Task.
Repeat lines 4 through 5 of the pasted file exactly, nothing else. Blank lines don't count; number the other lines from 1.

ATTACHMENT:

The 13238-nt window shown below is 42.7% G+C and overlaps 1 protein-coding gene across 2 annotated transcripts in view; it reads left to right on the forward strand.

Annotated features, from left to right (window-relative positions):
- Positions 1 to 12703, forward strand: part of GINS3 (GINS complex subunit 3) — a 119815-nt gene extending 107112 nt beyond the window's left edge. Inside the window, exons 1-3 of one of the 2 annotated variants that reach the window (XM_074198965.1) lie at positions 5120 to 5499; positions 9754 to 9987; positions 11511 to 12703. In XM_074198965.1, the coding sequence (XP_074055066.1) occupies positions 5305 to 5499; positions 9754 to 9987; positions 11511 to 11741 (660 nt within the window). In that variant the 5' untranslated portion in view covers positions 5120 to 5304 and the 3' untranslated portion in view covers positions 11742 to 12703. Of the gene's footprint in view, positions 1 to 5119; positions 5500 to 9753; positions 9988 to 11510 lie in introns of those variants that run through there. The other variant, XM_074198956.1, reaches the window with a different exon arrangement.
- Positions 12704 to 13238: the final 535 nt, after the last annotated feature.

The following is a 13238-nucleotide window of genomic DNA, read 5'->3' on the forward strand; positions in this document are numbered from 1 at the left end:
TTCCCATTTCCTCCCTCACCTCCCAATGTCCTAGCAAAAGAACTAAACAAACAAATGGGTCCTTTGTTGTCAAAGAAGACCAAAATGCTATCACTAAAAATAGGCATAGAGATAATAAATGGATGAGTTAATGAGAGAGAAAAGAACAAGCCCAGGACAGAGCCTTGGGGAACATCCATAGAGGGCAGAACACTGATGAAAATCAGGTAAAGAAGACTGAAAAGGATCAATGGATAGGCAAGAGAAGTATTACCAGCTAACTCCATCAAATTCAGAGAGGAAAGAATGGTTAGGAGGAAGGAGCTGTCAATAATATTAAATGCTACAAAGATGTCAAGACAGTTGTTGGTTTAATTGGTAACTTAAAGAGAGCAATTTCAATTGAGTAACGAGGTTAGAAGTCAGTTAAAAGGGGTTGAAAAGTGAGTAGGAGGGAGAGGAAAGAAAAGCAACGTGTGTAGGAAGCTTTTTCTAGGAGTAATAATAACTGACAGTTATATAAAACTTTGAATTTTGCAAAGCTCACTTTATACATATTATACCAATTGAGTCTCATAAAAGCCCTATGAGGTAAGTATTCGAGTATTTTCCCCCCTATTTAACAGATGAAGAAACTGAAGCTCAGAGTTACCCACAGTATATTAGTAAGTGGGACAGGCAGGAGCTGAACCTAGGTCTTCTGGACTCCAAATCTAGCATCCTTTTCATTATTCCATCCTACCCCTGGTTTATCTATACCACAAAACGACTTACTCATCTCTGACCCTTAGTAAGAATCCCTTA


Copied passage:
- Positions 12704 to 13238: the final 535 nt, after the last annotated feature.

The following is a 13238-nucleotide window of genomic DNA, read 5'->3' on the forward strand; positions in this document are numbered from 1 at the left end: